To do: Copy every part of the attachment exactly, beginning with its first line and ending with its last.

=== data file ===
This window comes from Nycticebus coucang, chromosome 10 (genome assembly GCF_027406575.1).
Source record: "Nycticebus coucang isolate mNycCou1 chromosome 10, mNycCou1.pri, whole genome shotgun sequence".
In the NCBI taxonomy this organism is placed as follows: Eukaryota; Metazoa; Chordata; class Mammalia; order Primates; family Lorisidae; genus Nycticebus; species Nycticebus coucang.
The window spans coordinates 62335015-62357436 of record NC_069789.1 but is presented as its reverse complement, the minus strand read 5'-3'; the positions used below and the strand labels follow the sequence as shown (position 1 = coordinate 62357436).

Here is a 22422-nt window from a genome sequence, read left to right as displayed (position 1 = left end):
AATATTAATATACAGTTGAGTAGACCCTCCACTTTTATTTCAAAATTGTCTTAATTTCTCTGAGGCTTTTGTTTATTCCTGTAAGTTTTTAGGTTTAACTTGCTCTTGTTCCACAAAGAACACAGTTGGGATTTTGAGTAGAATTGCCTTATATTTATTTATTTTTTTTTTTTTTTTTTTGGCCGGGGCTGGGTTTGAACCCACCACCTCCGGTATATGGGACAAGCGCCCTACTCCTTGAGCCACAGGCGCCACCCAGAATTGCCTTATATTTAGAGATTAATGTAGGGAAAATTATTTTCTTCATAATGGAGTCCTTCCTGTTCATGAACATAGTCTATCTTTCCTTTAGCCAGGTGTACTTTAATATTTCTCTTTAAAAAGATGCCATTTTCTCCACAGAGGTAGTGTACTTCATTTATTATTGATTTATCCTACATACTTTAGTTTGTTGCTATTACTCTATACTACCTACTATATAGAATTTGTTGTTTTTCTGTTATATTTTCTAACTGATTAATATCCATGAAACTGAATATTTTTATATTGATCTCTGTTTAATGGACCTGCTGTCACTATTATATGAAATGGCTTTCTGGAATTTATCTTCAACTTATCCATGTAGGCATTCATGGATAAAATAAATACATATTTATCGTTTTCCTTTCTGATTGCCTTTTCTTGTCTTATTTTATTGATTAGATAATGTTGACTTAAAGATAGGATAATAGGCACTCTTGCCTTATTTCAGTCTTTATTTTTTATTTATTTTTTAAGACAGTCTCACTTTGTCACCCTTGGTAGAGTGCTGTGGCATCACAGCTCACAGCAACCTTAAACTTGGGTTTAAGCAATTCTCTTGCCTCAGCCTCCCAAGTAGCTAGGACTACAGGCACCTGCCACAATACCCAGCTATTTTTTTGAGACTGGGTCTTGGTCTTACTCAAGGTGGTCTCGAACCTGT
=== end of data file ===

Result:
This window comes from Nycticebus coucang, chromosome 10 (genome assembly GCF_027406575.1).
Source record: "Nycticebus coucang isolate mNycCou1 chromosome 10, mNycCou1.pri, whole genome shotgun sequence".
In the NCBI taxonomy this organism is placed as follows: Eukaryota; Metazoa; Chordata; class Mammalia; order Primates; family Lorisidae; genus Nycticebus; species Nycticebus coucang.
The window spans coordinates 62335015-62357436 of record NC_069789.1 but is presented as its reverse complement, the minus strand read 5'-3'; the positions used below and the strand labels follow the sequence as shown (position 1 = coordinate 62357436).

Here is a 22422-nt window from a genome sequence, read left to right as displayed (position 1 = left end):
AATATTAATATACAGTTGAGTAGACCCTCCACTTTTATTTCAAAATTGTCTTAATTTCTCTGAGGCTTTTGTTTATTCCTGTAAGTTTTTAGGTTTAACTTGCTCTTGTTCCACAAAGAACACAGTTGGGATTTTGAGTAGAATTGCCTTATATTTATTTATTTTTTTTTTTTTTTTTTTGGCCGGGGCTGGGTTTGAACCCACCACCTCCGGTATATGGGACAAGCGCCCTACTCCTTGAGCCACAGGCGCCACCCAGAATTGCCTTATATTTAGAGATTAATGTAGGGAAAATTATTTTCTTCATAATGGAGTCCTTCCTGTTCATGAACATAGTCTATCTTTCCTTTAGCCAGGTGTACTTTAATATTTCTCTTTAAAAAGATGCCATTTTCTCCACAGAGGTAGTGTACTTCATTTATTATTGATTTATCCTACATACTTTAGTTTGTTGCTATTACTCTATACTACCTACTATATAGAATTTGTTGTTTTTCTGTTATATTTTCTAACTGATTAATATCCATGAAACTGAATATTTTTATATTGATCTCTGTTTAATGGACCTGCTGTCACTATTATATGAAATGGCTTTCTGGAATTTATCTTCAACTTATCCATGTAGGCATTCATGGATAAAATAAATACATATTTATCGTTTTCCTTTCTGATTGCCTTTTCTTGTCTTATTTTATTGATTAGATAATGTTGACTTAAAGATAGGATAATAGGCACTCTTGCCTTATTTCAGTCTTTATTTTTTATTTATTTTTTAAGACAGTCTCACTTTGTCACCCTTGGTAGAGTGCTGTGGCATCACAGCTCACAGCAACCTTAAACTTGGGTTTAAGCAATTCTCTTGCCTCAGCCTCCCAAGTAGCTAGGACTACAGGCACCTGCCACAATACCCAGCTATTTTTTTGAGACTGGGTCTTGGTCTTACTCAAGGTGGTCTCGAACCTGT